Calendar An icon of a desk calendar. Cancel An icon of a circle with a diagonal line across. Caret An icon of a block arrow pointing to the right. Email An icon of a paper envelope. Facebook An icon of the Facebook "f" mark. Google An icon of the Google "G" mark. Linked In An icon of the Linked In "in" mark. Logout An icon representing logout. Profile An icon that resembles human head and shoulders. Telephone An icon of a traditional telephone receiver. Tick An icon of a tick mark. Is Public An icon of a human eye and eyelashes. Is Not Public An icon of a human eye and eyelashes with a diagonal line through it. Pause Icon A two-lined pause icon for stopping interactions. Quote Mark A opening quote mark. Quote Mark A closing quote mark. Arrow An icon of an arrow. Folder An icon of a paper folder. Breaking An icon of an exclamation mark on a circular background. Camera An icon of a digital camera. Caret An icon of a caret arrow. Clock An icon of a clock face. Close An icon of the an X shape. Close Icon An icon used to represent where to interact to collapse or dismiss a component Comment An icon of a speech bubble. Comments An icon of a speech bubble, denoting user comments. Ellipsis An icon of 3 horizontal dots. Envelope An icon of a paper envelope. Facebook An icon of a facebook f logo. Camera An icon of a digital camera. Home An icon of a house. Instagram An icon of the Instagram logo. LinkedIn An icon of the LinkedIn logo. Magnifying Glass An icon of a magnifying glass. Search Icon A magnifying glass icon that is used to represent the function of searching. Menu An icon of 3 horizontal lines. Hamburger Menu Icon An icon used to represent a collapsed menu. Next An icon of an arrow pointing to the right. Notice An explanation mark centred inside a circle. Previous An icon of an arrow pointing to the left. Rating An icon of a star. Tag An icon of a tag. Twitter An icon of the Twitter logo. Video Camera An icon of a video camera shape. Speech Bubble Icon A icon displaying a speech bubble WhatsApp An icon of the WhatsApp logo. Information An icon of an information logo. Plus A mathematical 'plus' symbol. Duration An icon indicating Time. Success Tick An icon of a green tick. Success Tick Timeout An icon of a greyed out success tick. Loading Spinner An icon of a loading spinner.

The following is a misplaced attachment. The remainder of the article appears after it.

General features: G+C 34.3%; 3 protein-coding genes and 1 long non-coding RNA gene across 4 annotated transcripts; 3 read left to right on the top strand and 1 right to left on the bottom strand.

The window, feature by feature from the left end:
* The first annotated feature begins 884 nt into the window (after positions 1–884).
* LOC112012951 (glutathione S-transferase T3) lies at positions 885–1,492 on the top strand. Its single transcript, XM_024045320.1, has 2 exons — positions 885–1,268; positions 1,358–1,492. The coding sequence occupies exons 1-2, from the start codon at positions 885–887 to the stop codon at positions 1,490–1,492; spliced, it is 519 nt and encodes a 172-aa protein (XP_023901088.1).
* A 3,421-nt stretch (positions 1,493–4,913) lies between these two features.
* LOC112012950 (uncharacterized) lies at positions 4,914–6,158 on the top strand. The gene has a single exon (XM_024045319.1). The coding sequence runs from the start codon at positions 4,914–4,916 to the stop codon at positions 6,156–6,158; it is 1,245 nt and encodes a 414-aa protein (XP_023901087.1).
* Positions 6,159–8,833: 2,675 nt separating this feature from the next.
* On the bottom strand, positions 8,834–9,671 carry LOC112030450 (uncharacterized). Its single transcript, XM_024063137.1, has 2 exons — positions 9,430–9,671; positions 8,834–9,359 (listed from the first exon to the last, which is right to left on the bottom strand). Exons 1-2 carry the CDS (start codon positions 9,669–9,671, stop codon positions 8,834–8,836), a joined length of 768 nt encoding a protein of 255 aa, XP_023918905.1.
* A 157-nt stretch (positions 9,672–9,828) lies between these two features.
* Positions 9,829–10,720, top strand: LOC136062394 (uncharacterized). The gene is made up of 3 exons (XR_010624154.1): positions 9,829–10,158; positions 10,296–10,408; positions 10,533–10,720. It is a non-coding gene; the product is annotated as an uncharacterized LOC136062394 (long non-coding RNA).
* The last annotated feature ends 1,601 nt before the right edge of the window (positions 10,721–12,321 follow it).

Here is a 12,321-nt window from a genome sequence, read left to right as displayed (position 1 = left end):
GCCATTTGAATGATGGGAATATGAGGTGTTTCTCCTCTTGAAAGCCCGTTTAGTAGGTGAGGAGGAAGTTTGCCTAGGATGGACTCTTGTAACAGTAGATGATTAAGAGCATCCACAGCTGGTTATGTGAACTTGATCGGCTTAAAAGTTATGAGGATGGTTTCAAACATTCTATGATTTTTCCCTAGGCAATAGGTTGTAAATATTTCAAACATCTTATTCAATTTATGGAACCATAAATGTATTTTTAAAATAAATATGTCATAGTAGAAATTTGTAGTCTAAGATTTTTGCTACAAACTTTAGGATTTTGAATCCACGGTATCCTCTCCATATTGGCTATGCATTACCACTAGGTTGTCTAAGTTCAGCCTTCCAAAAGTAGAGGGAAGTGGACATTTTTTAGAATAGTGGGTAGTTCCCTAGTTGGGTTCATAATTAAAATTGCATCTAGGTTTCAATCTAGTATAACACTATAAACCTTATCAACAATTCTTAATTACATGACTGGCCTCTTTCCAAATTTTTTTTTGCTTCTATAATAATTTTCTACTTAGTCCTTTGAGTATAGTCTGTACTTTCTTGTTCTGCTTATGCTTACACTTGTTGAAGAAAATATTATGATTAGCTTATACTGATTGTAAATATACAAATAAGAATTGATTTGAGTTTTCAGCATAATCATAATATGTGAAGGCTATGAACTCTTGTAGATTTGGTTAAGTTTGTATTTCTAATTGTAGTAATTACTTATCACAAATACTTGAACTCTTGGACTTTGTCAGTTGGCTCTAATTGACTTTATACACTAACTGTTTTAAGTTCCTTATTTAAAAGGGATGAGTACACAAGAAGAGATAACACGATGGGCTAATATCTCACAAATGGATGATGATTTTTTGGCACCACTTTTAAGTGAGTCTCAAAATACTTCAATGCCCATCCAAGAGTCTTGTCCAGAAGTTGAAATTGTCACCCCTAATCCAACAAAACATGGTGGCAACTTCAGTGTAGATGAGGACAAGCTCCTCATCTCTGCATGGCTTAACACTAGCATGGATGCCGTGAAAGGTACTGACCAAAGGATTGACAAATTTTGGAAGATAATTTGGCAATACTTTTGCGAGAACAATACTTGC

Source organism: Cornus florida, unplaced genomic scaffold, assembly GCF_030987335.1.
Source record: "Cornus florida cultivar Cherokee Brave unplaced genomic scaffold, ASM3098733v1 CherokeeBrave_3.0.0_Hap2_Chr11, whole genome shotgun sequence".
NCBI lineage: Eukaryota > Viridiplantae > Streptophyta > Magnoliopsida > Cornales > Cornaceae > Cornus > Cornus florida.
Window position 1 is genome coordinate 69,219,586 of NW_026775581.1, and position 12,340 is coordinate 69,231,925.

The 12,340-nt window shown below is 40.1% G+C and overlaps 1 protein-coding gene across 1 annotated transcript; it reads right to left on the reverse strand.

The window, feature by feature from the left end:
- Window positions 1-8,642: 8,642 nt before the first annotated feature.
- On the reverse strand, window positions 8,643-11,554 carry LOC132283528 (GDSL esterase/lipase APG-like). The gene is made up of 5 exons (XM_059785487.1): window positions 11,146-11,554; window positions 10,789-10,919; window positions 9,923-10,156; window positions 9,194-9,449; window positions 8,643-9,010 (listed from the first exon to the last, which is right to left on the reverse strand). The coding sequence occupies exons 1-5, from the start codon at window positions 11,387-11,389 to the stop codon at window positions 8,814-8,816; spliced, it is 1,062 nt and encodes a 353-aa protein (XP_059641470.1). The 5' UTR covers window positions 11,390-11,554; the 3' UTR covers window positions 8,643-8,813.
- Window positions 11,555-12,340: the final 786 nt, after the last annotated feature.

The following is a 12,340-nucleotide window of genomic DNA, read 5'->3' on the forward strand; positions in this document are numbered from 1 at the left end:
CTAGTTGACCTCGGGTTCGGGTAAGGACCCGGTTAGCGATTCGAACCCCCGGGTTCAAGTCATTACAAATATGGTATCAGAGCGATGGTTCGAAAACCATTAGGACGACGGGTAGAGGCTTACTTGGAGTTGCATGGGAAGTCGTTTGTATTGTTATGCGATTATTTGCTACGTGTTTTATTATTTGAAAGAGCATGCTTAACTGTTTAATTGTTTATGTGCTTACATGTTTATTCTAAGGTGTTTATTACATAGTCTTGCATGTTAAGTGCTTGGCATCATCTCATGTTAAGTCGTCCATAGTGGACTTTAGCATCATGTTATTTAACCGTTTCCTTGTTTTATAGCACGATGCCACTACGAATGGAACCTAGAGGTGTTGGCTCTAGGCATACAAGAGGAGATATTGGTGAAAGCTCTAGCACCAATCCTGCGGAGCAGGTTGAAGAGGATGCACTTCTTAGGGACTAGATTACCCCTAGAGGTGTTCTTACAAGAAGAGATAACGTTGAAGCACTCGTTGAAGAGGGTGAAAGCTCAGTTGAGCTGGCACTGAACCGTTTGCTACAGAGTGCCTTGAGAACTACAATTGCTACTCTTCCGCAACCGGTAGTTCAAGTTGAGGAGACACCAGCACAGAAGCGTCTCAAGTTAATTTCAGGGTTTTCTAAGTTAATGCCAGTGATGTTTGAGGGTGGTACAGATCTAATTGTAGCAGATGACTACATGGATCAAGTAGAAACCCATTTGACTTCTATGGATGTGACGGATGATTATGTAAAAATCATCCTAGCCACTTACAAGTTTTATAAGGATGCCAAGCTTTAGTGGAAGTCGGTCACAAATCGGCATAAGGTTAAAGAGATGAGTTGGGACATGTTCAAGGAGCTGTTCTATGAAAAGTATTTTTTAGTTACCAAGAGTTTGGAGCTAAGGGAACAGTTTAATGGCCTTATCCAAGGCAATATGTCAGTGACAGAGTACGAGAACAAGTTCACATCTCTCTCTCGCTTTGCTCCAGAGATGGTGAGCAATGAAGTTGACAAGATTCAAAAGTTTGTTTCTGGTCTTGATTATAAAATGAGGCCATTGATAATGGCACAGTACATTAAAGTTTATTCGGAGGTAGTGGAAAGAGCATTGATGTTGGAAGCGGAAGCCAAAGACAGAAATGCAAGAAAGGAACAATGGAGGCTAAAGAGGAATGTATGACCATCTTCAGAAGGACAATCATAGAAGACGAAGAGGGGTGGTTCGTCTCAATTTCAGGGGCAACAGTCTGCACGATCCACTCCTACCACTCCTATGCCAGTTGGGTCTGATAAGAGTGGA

Former Justice Secretary says Scottish Government ‘tried to win more powers as part of Lockerbie agreement’

Former Justice Secretary Kenny MacAskill.
Former Justice Secretary Kenny MacAskill.

The Scottish Government tried to secure more powers for Holyrood as part of a controversial prisoner transfer agreement between the UK and Libya, former Justice Secretary Kenny MacAskill has said.